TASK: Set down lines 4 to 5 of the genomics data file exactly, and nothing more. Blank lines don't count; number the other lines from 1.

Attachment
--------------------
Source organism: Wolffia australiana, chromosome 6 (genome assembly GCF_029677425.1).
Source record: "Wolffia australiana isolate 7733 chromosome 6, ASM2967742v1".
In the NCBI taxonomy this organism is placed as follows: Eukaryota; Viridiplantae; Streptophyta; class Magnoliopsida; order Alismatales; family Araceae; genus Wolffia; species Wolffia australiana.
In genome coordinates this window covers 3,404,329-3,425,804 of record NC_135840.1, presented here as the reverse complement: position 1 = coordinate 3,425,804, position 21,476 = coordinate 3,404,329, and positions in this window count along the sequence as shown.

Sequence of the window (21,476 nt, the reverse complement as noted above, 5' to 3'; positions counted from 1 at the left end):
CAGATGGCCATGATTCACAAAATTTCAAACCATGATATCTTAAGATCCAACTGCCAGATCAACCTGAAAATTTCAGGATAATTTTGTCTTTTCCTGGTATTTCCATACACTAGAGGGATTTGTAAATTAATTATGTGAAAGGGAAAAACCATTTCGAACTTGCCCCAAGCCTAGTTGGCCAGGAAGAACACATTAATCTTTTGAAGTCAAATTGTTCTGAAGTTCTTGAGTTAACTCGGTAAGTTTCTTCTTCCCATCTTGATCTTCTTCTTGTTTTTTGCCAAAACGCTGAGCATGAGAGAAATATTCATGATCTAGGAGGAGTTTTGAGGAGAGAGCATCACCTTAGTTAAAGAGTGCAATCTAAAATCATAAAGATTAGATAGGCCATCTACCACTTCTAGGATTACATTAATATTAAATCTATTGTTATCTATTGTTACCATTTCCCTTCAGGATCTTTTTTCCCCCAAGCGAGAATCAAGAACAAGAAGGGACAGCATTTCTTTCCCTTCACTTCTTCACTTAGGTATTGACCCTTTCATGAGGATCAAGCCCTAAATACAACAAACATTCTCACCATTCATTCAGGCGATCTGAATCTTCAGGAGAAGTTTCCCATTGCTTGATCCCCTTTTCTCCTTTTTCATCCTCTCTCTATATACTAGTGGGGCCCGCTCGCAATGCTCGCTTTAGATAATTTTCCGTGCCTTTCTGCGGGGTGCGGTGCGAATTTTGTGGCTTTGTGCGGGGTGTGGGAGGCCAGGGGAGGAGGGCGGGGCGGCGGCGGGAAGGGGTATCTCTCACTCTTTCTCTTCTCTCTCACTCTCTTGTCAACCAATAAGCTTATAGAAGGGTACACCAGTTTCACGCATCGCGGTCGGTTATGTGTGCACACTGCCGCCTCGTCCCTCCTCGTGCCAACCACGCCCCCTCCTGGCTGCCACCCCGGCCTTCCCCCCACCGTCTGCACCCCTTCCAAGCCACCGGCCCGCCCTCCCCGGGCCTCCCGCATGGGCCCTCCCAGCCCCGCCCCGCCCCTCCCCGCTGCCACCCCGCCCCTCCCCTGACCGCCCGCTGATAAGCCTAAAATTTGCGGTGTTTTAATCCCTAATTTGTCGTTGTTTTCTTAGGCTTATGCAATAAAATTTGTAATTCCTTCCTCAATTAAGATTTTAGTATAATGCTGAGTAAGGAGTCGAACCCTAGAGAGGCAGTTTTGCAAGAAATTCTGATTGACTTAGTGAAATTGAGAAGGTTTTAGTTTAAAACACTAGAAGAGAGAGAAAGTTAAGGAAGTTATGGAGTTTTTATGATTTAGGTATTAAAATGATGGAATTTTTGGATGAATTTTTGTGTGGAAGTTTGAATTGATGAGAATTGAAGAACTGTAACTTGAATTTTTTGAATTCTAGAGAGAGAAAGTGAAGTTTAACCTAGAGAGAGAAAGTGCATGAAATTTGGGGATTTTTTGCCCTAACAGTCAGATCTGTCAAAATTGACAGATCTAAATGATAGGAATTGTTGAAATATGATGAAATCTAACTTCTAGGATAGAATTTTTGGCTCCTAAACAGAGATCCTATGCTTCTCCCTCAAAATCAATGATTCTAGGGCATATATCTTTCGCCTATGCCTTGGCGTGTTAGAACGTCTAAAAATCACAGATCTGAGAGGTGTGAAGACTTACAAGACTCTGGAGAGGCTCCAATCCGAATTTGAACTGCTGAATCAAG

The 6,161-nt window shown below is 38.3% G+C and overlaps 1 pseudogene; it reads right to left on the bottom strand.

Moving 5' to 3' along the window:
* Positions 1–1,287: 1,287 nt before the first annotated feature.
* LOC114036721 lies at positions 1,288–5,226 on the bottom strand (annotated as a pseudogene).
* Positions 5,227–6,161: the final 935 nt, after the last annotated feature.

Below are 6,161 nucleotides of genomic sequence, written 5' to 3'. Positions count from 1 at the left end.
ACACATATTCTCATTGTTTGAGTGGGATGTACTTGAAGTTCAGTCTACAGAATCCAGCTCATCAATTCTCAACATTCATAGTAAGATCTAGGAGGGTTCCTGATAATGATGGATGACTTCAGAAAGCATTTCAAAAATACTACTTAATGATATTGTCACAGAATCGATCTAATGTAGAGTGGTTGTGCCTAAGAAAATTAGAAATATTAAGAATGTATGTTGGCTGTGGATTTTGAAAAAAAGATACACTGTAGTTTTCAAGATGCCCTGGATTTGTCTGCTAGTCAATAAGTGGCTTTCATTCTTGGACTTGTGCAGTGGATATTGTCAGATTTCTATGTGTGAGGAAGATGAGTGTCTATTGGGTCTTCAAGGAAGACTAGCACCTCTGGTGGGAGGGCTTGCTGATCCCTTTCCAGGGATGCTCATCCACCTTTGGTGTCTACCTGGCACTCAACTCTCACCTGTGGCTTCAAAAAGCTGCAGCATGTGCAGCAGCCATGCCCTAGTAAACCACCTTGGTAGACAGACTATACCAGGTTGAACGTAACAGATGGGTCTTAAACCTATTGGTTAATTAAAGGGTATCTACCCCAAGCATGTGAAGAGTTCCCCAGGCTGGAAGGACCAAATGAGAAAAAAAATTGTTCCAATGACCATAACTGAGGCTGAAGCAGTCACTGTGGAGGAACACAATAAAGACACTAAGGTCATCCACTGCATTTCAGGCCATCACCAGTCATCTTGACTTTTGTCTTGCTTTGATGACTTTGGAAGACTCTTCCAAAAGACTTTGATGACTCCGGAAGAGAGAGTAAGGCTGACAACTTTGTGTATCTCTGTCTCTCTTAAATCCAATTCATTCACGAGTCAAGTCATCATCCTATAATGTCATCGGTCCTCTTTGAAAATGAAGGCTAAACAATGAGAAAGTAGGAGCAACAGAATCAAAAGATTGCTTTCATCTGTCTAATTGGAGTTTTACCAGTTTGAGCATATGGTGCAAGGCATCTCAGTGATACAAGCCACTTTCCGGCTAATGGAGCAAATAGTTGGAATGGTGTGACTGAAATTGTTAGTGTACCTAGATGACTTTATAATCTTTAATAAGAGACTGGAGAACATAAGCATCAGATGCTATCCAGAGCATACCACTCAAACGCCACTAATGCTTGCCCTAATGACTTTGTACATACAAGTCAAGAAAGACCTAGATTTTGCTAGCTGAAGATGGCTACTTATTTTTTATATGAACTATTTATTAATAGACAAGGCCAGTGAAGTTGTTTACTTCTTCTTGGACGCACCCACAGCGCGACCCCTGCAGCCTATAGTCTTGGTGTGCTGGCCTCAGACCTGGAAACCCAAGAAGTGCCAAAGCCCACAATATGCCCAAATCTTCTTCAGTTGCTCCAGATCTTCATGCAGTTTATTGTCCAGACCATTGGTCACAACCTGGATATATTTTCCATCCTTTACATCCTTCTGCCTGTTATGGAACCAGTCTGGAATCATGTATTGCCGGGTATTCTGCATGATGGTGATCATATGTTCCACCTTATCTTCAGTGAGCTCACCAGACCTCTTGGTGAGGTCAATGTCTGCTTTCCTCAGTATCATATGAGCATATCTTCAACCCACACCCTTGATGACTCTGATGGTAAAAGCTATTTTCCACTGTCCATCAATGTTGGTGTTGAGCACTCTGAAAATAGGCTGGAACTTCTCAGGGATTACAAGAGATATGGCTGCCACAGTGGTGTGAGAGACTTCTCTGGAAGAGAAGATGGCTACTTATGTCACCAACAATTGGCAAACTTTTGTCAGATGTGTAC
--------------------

In genome coordinates this window covers 3,404,329-3,425,804 of record NC_135840.1, presented here as the reverse complement: position 1 = coordinate 3,425,804, position 21,476 = coordinate 3,404,329, and positions in this window count along the sequence as shown.

Sequence of the window (21,476 nt, the reverse complement as noted above, 5' to 3'; positions counted from 1 at the left end):